Photo credit: David Mao


A coffee mug struck with curiosity conspires to find answers but instead stumbles upon a lesson. Read on to find how the coffee alters the mug and the mug alters the coffee.

“Thank you so much, Simita! This is such a lovely going-away gift!”, exclaimed an excited Ameya picking me out of the box.

That was first of the countless times to come that she held me — her palms wrapped around in an embrace.

I vividly remember the fragrance of freshly mowed grass, the glitter of green leaves fluttering and sound of spoken words as they bade goodbye to each other. At last, she smiled at Simita while stowing me into her backpack and walked towards the cab that took her to the airport.

Me? I am a mug — a coffee mug, to be precise. The only conscious ceramic I have known and seen. And hundreds of mugs I have known and seen — in the potter’s workshop where I was born, in the warehouses I have lived and at last, in the shop I was displayed.

My earliest memory? A hot place, a fiery hot place. Hotter than any coffee ever poured upon me. But it wasn’t unpleasantness that I felt — just a not-so-gentle tingling all over. More importantly, that was the first time I felt anything at all, as if suddenly jumping out of a deep slumber. You can say I was born that day. In fact that’s when, I named myself as Me. I don’t know why, it made sense.

My daily drill began soon after we reached the new city.

For the first time and at last, I discovered — my purpose.

In mornings get picked up from the shelf, get poured coffee upon, get sipped from, get left till evening, get washed down, get put back on the shelf.


One day — several days into the drill — I felt different. I sensed a change, an evolution to be precise. It started out as a harmless midday thought — one of many in a string. I was standing on the kitchen countertop waiting for the daily washdown. And then it struck me — a possibility. Of me being more than just a mug. Me, the only conscious ceramic — a non-conformity to the norm, an exception to be precise. How else would one explain that Ameya picks me up every morning? A conscious choice — among the 5 other mugs in the shelf. And unfailingly, everyday just me!

Along with this thought, came the relentless desire to see myself — a constant curiosity to be precise. To answer a question — why me everyday? Just like she stares at herself in the mirror in her bedroom, I wished to look at it too. To find out — how different, how special a gift must I have been to get chosen out of crowd every morning? To answer — what makes me special? The craving to know this, grew stronger each moment the thought was held in me.

Only if I could make her put me down somewhere in the bedroom — a short glance at the mirror would do. Ameya never does that for some reason — always sips her coffee in the kitchen table. Always the morning newspaper and coffee in the kitchen. Occasionally she would walk over to pick a book from the bedroom but she never ever puts me down in there.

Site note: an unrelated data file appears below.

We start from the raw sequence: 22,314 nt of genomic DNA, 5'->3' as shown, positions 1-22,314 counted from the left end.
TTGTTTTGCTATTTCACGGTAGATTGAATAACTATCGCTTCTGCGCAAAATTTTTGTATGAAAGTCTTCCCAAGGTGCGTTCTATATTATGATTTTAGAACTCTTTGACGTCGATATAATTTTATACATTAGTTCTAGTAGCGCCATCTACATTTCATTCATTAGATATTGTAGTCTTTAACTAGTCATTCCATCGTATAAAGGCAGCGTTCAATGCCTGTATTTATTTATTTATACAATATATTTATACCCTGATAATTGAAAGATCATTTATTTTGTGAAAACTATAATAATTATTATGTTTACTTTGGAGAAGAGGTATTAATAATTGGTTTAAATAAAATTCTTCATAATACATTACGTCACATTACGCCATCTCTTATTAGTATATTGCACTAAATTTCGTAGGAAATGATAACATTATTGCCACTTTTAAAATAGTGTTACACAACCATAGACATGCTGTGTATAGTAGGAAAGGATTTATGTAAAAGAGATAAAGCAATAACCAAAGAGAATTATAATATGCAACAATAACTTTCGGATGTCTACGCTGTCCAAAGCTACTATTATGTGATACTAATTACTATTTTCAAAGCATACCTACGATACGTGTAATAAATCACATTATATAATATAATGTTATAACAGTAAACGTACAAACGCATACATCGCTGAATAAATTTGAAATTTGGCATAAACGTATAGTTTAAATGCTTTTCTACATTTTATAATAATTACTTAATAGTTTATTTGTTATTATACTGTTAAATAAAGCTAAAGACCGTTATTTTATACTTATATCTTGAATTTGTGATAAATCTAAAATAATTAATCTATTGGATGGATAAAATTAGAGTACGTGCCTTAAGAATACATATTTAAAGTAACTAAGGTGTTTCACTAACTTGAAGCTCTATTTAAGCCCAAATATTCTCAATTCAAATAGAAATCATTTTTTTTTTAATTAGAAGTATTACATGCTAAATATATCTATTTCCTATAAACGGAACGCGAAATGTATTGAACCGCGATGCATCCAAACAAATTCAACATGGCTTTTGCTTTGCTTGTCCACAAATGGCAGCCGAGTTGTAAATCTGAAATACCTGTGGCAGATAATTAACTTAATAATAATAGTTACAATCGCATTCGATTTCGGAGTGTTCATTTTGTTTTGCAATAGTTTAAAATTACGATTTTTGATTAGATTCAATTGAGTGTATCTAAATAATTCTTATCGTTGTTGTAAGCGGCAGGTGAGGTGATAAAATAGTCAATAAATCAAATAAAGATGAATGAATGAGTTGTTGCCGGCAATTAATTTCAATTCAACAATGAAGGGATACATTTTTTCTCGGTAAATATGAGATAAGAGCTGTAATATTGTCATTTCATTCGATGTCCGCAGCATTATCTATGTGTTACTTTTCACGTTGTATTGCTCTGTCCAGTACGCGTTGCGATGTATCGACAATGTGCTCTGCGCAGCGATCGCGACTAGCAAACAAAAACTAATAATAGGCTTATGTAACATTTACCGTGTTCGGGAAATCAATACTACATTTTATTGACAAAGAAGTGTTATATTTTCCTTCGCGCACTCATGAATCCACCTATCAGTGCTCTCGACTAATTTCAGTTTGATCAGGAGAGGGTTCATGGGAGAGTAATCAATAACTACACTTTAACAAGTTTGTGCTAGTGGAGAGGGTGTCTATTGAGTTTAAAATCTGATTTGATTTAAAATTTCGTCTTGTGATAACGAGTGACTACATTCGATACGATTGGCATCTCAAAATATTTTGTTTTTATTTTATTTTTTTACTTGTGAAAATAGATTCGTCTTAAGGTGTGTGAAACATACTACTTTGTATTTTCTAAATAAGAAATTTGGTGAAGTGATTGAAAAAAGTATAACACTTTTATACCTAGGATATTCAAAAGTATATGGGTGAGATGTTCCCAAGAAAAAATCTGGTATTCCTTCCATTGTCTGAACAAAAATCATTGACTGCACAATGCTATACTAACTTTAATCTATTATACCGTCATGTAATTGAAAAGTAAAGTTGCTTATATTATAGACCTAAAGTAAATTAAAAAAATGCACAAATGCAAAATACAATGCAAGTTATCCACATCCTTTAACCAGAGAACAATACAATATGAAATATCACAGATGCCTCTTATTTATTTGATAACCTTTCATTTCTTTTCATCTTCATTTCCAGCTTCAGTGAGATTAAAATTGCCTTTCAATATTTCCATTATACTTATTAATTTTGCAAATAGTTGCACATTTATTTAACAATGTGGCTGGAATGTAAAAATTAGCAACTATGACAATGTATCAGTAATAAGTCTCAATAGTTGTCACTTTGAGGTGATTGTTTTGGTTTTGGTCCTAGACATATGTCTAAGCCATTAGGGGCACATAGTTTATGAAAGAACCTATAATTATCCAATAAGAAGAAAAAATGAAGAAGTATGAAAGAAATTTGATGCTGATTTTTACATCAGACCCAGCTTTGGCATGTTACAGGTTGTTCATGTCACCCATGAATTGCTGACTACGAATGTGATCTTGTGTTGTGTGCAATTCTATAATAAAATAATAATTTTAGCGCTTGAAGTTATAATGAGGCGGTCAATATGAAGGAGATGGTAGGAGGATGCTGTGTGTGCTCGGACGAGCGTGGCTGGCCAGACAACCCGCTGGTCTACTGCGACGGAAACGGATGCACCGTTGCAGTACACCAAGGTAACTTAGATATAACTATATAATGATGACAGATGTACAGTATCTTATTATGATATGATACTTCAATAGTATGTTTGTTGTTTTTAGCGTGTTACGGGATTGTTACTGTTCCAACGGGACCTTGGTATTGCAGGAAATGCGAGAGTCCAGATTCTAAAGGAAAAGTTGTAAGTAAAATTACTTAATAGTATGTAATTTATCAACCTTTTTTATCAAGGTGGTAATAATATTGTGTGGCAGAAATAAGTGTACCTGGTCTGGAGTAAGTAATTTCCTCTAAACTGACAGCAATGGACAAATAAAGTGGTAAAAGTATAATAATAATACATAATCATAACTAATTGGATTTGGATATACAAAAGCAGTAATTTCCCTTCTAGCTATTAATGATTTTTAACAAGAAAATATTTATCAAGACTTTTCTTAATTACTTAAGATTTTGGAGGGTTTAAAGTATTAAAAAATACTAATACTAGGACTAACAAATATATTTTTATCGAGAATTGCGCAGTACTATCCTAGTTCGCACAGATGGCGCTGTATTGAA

This needs to change, I begin to wonder how.

The next day — I noticed another peculiarity. An aberration, to be precise. My now-yellowed inner walls had a round bulge, close to the bottom and underneath it — a cavity.

A cavity to store stale leftover milk and coffee over several days? Maybe.

Store enough to make her sick? Maybe.

Perhaps some days back I wouldn’t have had such a thought.

The coffee is changing me, I can feel it. I am not sure how, to be precise — but my thoughts are overpowering me.

The frustrations of a thinking being capable only of inaction? Maybe.

Capable only of inaction — until today, that is!

Because this morning I did it.

After days and days of deliberately hiding from the washdown . Particle-by-particle, bit-by-bit, speck-by-spec . With the leftovers of her own drinks in the cavity, I finally had enough to get Ameya sick.

Bed-ridden, she took me in her hands into her bedroom and I proudly perched on the bedside table.

Unable to contain my curiosity any longer, I glanced at the mirror on the wall.

And a coffee mug looks back at me! Just a coffee mug — nothing special!

No special goodbye message inscribed by her friend Simita, no special markings to identify me as me, nothing other than just a coffee mug!

A coffee mug not unlike any other of the hundreds I have seen so far — in the potter’s workshop I was born, in the warehouses I have lived and at last, in the shop I was displayed.

It completely escapes me — what’s going on? Why would she pick me every day if I am no different?

And right now, I just got put back on the shelf after the usual evening washdown — confused to my bits.

I look around at the 5 other coffee mugs. My gaze fixed on one of the others. And for a second time, I see me.

I feel I’m still perched atop the bedside table and looking at the mirror. But I know I am on the shelf.

For once, I see beyond the vanity of Me — the only conscious ceramic!

Suddenly, it dawned upon me.

I’m the one to the left, the one to the right, the one in front and the one in the back.

I am the one staring and being stared at, at the same time!

I am special not because I am different, I am special because I am alike.

I am special because I have a purpose.

I am a coffee mug — one among a set of six and each one in the set of six, at the same time!

Note: This write-up is an exploration of a random thought:

I believe differences and uniqueness contribute to living beings conscious of their identity — essentially making them who they are, as an individual. Contrary to that yet similarly, could the collective similarity of inanimate things make them conscious and self-aware, as a group? To clarify further — could the pens or cups or mugs moulded by the same machines be parts of the same awareness?